Similarly I'm hoping that the actual early setup was with the two-blade prop as it looks so much nicer, even if it's all in black. Will make that call when I have to. I've always taken the pic below to be an early one - none of the wear on the paint that's seen on N5519 when she's got the three-blade prop and the codes and registrations aren't on yet so the camo follows its natural line behind the fuselage roundel rather than being pushed up to accommodate the lettering.

 

008-1_zpsc6b44c83.jpg

 

Are you 100% sure that the fuselages were black/white underneath? This pic clearly has black/white on the wings but the rest of the underside is hard to tell. Equally hard to tell when that shot was  taken, of course. Orders were, I think, night and white wings only, which was often carried over to the full underside at squadron level whether in error or eagerness... I'm tempted to keep a bit more Sky Grey on there but open to suggestions!

 

I have taken a few more progress pics. Will post them in the morning.

Edited by maltadefender

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maltadefender    379

Apologies for going quiet on you, chaps. Work is continuing at nothing like the sort of pace I would hope but she's looking a bit like a Gladiator.

 

I've decided to do the generic early camo as in the photo in my last post - no identification of any sort by the looks of things, and night/white on the lower wings only. She'll have a two-blade prop and no weathering.

 

The more I look at this kit, the easier it is to see the heritage of the Gladiator - it's basically a bigger radial-engined S.E.5. Designed by the same bloke, different aerofoil (RAF-28 as opposed to RAF-15), but if you take the canopy off it's still very S.E.5ish, which is rather nice.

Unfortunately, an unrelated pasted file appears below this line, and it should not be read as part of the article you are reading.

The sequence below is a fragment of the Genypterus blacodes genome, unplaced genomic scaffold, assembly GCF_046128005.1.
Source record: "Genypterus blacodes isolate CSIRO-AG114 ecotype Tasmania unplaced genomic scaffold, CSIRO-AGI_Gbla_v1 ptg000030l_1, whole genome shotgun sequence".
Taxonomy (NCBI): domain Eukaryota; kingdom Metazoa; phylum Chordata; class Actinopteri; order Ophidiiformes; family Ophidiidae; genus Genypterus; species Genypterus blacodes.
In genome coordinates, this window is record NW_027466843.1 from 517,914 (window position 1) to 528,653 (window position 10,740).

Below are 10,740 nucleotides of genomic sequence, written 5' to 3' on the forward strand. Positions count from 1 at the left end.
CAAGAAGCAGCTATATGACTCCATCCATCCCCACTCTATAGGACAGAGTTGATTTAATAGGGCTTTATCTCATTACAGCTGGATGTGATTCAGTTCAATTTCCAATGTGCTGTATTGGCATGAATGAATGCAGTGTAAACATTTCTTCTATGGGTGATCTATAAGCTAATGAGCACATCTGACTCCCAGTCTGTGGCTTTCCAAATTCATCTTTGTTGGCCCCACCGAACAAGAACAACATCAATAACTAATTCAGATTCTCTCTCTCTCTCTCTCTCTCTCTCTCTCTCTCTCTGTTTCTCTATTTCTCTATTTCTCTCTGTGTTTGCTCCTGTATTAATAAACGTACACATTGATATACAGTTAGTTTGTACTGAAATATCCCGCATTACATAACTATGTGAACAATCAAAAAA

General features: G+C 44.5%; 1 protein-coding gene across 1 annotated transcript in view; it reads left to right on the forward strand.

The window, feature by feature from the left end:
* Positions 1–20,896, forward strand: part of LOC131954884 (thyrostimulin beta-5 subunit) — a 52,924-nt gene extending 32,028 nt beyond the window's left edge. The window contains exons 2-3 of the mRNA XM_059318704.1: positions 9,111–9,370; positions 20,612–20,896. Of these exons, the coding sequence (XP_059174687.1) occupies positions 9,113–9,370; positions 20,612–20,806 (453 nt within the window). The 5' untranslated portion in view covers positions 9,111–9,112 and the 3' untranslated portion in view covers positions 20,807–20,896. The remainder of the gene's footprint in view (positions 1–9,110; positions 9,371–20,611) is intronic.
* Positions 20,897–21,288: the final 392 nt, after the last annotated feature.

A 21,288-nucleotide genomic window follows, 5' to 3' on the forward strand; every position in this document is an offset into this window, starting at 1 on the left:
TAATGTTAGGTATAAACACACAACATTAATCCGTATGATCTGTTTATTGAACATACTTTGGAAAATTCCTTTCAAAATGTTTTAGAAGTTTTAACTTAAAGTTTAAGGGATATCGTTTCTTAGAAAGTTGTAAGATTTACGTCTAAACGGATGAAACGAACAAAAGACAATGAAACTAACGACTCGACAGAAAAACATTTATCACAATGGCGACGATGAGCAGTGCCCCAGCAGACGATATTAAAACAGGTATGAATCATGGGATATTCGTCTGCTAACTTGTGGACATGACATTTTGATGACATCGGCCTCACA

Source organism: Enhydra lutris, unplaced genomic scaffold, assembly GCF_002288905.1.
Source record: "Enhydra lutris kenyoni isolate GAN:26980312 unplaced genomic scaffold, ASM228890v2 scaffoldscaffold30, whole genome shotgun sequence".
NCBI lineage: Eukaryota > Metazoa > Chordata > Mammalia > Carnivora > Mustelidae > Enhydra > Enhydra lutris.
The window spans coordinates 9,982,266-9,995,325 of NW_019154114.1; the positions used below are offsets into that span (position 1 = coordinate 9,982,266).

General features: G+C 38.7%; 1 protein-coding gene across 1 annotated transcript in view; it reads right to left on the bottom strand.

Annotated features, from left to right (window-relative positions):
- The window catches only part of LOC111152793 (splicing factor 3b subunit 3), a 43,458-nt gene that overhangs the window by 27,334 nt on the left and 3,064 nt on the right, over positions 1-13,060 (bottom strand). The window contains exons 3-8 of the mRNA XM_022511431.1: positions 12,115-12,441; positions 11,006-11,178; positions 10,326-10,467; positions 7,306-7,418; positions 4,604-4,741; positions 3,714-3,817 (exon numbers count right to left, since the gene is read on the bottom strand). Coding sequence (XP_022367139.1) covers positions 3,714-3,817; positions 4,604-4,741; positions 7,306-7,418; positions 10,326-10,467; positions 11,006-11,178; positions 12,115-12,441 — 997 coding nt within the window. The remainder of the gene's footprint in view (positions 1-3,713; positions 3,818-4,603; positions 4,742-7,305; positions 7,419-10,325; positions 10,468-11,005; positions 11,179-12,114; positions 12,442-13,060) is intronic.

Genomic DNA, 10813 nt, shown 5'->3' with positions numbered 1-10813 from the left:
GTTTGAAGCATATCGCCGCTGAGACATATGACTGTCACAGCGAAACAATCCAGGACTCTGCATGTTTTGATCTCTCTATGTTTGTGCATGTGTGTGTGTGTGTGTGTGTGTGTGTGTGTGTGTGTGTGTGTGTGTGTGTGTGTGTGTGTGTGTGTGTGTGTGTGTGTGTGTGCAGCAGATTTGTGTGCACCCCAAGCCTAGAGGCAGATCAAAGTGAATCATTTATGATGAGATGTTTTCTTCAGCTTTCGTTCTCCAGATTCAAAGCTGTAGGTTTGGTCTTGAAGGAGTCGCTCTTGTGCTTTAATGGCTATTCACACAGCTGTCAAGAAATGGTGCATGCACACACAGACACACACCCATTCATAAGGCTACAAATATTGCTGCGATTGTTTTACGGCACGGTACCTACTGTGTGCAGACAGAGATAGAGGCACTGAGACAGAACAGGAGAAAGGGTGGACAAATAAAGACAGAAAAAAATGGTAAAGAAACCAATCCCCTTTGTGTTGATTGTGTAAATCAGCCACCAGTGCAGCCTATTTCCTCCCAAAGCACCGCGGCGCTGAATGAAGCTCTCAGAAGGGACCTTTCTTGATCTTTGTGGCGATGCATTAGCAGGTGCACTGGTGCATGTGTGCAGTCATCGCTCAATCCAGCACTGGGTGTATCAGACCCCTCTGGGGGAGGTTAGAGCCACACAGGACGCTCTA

Here are the pics after the first round of painting and before the really sweary bit for me of trying to fit the interplant struts and upper wing. I'll worry about the little runs around the cowling lumps and bumps and tidying up the camo once the wings are all in place and aligned.

 

It's very seriously doubtful now that this one will make the finish line by Sunday. We'll see. I've still got a bit to do un Upholder as well, and it's all getting rather festive with the kids around all day hollering at me.

 

IMG_0065_zps4igiyuoh.jpg

 

As you can see, I'm making her all closed up. Paints are all Xtracolor - Slate Grey and Sea Grey on the lower wing, EDSG and DSG on the fuselage and upper wing.

 

IMG_0066_zpsatn17bbp.jpg

 

Hopefully she'll look rather different next time you see her. Canopy is Klear-ed and everything is about set for mounting the top wing once I make sure that my rigging holes are all clear of paint.

 

See you on the other side of the madness!

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maltadefender    379

I'm sorry to report that we lost the patient with this one.

 

I just could not get the struts to hold no matter what. In desperation I went for superglue. That set them but they were 3-4mm off mating with the holes in the upper wing. Snapped two interplane struts and two cabane struts. The paint's a mess and it's all going in the recycling bin.

 

Not great for someone with a passion for biplanes that I can't actually build the darn things.

Edited by maltadefender

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rob85    6,067

That's a real shame, you will have to have a crack with another kit another day.

 

Rob